Eurostat releases estimates of quarterly EU greenhouse gas emissions

Today Eurostat releases for the first time estimates of the EU quarterly greenhouse gas emissions, including a breakdown of emissions by economic activity.
(Source: Unsplash, Anne Nygård)

The estimates cover all quarters from 2010 until the second quarter of 2021. This data will be published regularly each quarter from now on.

This is the first release ever of quarterly greenhouse gas emissions estimates for the EU. This is an important improvement in the timeliness of climate change related statistics and is part of Eurostat’s efforts to provide more and better insights into the EU green transition towards the aim to be a net-zero emission continent by 2050.

In the second quarter of 2021, EU greenhouse gas emissions totalled 867 million tonnes of CO2-equivalents (CO2-eq), below the pre-pandemic levels for any quarter. The lowest ever value was recorded in the second quarter of 2020, during the COVID-19 outbreak.

Greenhouse gas emissions in the second quarter of 2021 increased by 18% compared with the same quarter in the previous year. This is largely due to the effect of the economic rebound after the sharp decrease of activity in the same quarter of 2020 due to the COVID-19 crisis.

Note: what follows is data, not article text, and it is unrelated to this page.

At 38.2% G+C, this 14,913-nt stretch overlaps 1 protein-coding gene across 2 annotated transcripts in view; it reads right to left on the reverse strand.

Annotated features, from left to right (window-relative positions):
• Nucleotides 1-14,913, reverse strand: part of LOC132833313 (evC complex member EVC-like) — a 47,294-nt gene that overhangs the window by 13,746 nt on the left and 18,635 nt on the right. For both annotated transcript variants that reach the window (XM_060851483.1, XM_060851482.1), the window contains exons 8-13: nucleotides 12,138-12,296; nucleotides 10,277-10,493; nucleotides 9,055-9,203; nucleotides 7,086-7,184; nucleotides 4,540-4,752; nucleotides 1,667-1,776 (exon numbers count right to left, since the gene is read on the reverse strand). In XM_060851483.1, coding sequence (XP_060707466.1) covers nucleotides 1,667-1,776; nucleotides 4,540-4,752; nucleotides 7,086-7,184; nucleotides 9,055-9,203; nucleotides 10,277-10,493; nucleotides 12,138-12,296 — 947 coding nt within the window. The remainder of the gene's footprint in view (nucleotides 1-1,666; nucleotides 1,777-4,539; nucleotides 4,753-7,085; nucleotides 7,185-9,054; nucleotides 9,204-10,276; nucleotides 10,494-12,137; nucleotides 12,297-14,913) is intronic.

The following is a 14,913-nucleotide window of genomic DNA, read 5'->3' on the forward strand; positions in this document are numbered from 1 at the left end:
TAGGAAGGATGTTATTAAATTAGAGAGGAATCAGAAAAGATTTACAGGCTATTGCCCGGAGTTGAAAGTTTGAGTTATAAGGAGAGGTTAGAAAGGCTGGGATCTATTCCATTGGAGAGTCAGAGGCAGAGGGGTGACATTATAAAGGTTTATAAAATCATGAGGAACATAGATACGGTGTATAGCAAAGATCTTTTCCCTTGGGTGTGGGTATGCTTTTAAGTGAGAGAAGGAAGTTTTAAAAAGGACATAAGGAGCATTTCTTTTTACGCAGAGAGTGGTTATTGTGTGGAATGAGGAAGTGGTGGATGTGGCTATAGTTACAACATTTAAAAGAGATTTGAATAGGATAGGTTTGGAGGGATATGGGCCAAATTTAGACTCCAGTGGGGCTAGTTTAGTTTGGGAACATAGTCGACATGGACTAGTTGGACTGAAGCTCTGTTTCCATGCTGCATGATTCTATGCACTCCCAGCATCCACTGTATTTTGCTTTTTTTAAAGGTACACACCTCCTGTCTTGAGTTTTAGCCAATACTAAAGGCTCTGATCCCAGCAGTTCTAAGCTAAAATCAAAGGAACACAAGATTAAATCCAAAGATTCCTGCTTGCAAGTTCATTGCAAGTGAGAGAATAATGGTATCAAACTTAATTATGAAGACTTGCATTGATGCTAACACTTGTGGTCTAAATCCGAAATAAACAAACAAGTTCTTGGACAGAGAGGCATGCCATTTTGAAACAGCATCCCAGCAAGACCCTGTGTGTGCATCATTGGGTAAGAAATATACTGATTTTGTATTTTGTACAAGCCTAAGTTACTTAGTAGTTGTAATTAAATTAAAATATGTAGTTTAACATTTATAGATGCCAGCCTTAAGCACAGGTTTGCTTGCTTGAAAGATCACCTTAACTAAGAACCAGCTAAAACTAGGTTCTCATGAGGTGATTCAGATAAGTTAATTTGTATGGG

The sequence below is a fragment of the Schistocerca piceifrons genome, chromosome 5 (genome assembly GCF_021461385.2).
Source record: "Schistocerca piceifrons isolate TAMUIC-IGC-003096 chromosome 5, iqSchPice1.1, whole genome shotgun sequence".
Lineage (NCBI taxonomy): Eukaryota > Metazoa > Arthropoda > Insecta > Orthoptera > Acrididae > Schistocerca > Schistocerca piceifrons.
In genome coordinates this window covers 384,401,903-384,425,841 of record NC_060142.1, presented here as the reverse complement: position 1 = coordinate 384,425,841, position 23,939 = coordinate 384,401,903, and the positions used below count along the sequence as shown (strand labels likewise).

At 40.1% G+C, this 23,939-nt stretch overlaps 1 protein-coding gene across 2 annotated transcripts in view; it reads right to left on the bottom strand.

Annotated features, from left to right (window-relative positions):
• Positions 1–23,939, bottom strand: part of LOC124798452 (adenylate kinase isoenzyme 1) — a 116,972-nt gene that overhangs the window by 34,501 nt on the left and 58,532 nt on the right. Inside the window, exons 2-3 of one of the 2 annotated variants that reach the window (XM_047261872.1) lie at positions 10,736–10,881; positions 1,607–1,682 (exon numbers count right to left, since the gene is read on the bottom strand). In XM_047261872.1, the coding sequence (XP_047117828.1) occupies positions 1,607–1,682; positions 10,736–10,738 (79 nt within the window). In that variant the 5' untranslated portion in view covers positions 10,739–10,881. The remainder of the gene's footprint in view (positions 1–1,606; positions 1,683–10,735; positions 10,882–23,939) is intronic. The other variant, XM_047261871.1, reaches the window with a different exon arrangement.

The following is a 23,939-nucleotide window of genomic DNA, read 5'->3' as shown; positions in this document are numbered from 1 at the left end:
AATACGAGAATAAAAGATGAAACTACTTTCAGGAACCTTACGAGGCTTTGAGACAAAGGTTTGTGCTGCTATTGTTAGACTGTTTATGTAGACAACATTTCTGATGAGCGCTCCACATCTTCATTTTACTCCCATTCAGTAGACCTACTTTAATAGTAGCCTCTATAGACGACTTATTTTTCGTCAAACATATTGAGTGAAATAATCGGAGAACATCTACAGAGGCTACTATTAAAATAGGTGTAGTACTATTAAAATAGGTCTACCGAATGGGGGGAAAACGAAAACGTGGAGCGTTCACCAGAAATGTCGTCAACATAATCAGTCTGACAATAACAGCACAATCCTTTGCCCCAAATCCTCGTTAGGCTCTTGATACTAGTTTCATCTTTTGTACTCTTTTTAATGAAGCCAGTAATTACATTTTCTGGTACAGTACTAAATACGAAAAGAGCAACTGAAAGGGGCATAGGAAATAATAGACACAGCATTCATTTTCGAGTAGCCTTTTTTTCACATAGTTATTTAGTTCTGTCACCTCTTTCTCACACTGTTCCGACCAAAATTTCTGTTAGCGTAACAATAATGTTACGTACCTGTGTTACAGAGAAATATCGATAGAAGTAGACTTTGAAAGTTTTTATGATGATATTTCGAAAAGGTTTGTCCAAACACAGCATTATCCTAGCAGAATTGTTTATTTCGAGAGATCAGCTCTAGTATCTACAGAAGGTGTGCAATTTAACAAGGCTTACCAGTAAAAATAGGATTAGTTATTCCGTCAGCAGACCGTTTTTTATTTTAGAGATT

In the second quarter of 2021, the economic sectors responsible for most emissions of greenhouse gases were manufacture and construction (34% of the total), electricity supply (19%), agriculture (14%), transport services (8%) and services other than transport (8%).

Households emitted 101 million tonnes CO2-eq for their transport (12%) plus 52 million tonnes CO2-eq for heating and other purposes (6%).

The greenhouse gas emissions in the second quarter of 2021 increased compared with the same period of the previous year in all sectors. The emissions by households for heating increased by 42% and for transportation by 25%. Emissions by manufacture and construction increased by 22%, transport services by 18%, electricity supply by 17% and services other than transport by 13%. The emissions by the agricultural sector remained almost unchanged (+0.2%).

Despite the effect of the economic rebound between the second quarters of 2020 and 2021, the long-term trend of EU greenhouse gas emissions displays a steady reduction.

The official climate monitoring and reporting along the UN rules provides annual data on EU progress towards its targets. The most recent data established according to the United Nations convention on climate change (UNFCCC) rules show that in 2020, EU27 domestic greenhouse gas emissions were down by 31% from 1990 levels.


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